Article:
LudoNarrative Dissonance

For its short life, this blog has focused on how the experienced play of a game does more to create a meaningful player narrative than a fictional narrative used to frame otherwise meaningless play.  Papers Please succeeds only because the experience of playing the game accurately reflects the experience of the player’s avatar in game.  The Stanley Parable made the paradox of player choice and agency its sole mechanic to better serve its thematic exploration of player choice and agency.  Dark Souls leads players on a Joseph Campbell style hero’s journey, but it’s the gruelling gameplay that players must overcome that powers its feeling of heroic accomplishment.

 

These are all examples of games where the Ludological elements (gameplay mechanics) and narrative elements are in sync.  That makes sense. But what about when these two elements conflict?

 

Ubisoft’s Assassins Creed: Freedom Cry is set in the 18th century Caribbean, full of pirates and slave plantations.  The game involves the player freeing slaves.  The narrative explanation for what happens to them afterward is that they go to live in settlements with other escaped slaves; however, the player is rewarded in mechanical terms for freeing slaves.  Slaves to be freed can be found only in a set amount in predetermined locations.  This mirrors any number of other optional collectables left for players to gather around the game-world.  In gameplay terms, these slaves are just another collectable trinket, a commodity that nets rewards when diligently collected.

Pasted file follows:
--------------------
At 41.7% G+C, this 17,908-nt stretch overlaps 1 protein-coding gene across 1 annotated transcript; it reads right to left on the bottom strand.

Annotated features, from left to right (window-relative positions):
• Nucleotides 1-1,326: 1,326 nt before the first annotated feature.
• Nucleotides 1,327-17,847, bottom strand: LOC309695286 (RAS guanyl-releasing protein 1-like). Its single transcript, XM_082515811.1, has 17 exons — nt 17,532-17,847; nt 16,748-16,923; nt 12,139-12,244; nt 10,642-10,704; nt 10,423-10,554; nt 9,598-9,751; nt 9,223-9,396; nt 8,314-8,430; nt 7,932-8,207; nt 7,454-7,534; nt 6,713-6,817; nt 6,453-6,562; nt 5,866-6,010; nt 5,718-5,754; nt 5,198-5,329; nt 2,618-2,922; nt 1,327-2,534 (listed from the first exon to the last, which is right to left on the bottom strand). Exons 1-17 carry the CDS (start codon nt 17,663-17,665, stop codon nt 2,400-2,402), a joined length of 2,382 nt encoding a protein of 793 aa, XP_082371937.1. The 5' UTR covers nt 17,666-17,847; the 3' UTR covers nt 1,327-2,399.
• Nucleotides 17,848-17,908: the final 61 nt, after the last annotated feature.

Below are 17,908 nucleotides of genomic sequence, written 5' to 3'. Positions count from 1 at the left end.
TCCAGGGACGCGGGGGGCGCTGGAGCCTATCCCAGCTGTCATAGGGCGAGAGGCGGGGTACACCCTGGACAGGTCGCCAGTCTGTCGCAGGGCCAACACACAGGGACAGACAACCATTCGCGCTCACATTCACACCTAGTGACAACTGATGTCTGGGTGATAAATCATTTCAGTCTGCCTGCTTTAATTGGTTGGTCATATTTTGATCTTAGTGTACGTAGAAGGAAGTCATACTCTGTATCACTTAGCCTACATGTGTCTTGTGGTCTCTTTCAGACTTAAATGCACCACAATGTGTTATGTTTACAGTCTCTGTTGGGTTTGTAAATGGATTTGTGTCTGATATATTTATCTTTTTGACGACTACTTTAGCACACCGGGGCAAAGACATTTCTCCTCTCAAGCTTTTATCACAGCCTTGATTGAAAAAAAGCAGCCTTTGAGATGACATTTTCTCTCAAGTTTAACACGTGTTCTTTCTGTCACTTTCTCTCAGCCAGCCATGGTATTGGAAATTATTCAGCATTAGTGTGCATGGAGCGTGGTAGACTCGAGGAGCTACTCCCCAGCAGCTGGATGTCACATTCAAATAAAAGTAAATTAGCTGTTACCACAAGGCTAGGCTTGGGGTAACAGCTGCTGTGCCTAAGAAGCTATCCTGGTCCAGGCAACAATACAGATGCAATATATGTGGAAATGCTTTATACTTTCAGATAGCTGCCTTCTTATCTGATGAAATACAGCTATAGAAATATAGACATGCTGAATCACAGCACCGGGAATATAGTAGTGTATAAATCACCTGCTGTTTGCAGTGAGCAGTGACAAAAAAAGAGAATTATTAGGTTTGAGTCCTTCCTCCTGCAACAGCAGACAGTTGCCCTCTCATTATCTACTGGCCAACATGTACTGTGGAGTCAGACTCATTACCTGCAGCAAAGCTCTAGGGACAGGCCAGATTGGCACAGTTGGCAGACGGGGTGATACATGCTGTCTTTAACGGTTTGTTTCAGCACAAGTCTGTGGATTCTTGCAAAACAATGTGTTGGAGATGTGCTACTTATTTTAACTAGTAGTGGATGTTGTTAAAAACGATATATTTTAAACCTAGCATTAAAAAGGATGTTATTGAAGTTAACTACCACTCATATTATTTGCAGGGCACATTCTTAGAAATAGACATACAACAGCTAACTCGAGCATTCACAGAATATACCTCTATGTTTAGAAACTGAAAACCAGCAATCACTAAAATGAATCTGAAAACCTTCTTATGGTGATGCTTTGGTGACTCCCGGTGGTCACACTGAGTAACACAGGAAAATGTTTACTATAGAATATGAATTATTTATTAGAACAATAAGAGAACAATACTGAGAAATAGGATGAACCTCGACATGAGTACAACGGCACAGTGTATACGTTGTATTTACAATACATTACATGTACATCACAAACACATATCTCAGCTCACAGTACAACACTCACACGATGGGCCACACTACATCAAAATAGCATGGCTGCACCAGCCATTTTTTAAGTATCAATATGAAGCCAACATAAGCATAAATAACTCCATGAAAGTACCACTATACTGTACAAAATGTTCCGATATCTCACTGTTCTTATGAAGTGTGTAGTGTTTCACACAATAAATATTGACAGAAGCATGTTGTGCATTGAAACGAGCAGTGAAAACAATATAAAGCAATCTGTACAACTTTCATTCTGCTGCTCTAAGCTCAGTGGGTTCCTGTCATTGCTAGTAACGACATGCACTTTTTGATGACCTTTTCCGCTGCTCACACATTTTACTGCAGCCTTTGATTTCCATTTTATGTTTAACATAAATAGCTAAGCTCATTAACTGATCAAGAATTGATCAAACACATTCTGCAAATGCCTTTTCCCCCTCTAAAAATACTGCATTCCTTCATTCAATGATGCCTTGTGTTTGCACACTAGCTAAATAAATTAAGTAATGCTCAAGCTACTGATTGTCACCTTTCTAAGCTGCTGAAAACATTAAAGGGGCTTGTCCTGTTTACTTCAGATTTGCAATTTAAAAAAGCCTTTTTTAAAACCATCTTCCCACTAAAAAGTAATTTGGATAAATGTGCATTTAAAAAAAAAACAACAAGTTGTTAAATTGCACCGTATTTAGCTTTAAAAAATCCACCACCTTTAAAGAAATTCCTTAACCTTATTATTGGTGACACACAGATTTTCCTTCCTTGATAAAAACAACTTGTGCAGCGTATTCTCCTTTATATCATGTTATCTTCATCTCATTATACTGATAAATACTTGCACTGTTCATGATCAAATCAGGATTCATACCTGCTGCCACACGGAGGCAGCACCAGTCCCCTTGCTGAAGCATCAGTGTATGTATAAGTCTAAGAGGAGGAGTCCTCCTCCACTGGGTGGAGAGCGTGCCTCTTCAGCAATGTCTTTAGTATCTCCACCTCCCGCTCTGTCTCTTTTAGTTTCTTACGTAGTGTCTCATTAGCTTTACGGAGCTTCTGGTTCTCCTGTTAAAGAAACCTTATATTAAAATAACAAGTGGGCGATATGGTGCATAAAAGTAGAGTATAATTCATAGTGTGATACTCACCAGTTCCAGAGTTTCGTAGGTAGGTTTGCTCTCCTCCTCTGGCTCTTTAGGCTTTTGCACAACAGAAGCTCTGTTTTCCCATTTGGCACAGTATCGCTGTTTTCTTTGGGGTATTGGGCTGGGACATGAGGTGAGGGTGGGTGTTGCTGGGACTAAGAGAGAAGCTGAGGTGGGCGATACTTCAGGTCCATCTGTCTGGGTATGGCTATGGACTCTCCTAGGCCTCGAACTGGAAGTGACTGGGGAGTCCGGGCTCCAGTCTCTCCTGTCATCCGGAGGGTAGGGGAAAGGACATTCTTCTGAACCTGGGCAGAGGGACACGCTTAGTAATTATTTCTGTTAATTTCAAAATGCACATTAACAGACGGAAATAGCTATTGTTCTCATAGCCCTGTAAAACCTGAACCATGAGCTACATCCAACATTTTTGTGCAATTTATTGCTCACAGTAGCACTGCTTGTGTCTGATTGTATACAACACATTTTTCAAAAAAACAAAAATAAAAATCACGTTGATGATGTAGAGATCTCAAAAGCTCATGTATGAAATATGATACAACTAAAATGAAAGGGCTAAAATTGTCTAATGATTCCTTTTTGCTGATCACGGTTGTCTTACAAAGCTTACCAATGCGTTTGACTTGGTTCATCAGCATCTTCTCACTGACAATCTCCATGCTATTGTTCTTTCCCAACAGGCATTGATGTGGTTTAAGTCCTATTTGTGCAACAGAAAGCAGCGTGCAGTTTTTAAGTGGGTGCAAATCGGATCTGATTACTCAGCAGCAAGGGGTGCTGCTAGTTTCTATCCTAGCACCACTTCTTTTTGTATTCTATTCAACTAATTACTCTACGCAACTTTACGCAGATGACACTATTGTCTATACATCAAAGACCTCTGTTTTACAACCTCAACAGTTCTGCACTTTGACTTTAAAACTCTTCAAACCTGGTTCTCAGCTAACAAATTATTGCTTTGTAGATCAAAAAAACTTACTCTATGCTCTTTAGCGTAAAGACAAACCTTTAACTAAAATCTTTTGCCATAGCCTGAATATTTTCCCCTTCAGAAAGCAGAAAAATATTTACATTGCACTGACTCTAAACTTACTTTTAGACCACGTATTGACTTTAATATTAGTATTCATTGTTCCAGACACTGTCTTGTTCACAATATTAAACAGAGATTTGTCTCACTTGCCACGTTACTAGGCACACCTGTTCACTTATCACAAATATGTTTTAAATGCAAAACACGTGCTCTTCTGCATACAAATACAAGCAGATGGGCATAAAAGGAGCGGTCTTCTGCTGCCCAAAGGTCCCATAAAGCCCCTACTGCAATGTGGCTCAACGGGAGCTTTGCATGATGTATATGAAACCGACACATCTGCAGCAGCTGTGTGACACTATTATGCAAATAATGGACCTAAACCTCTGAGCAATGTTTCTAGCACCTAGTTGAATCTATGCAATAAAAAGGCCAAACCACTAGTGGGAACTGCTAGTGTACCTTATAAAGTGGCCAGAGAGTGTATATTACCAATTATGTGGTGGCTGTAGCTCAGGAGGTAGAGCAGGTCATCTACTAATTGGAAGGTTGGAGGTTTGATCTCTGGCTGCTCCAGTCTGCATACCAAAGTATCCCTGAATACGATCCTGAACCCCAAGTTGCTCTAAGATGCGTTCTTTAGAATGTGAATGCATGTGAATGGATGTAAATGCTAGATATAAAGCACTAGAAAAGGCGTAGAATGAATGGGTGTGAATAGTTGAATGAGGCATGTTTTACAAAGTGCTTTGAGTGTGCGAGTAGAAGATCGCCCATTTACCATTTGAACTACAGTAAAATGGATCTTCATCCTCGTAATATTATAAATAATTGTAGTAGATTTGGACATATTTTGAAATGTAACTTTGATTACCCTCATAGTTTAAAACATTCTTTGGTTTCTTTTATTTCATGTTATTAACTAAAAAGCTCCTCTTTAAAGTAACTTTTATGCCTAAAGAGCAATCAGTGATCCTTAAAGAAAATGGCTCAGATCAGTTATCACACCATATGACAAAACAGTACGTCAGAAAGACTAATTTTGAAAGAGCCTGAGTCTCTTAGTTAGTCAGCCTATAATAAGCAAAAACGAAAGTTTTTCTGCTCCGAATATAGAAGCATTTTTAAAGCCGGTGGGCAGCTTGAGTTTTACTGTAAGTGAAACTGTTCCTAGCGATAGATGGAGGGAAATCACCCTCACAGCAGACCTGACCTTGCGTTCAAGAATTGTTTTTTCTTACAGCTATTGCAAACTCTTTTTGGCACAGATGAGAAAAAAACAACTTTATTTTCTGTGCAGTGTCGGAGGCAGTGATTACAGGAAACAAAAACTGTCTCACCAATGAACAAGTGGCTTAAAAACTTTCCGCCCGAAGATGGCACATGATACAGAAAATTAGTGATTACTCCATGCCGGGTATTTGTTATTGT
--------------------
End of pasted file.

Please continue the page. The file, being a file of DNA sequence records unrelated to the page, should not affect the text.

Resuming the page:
In terms of narrative, players are liberating people from being commodities, but in terms of gameplay, they’re just participating in a meta-commodity economy.  So what do we make of that?

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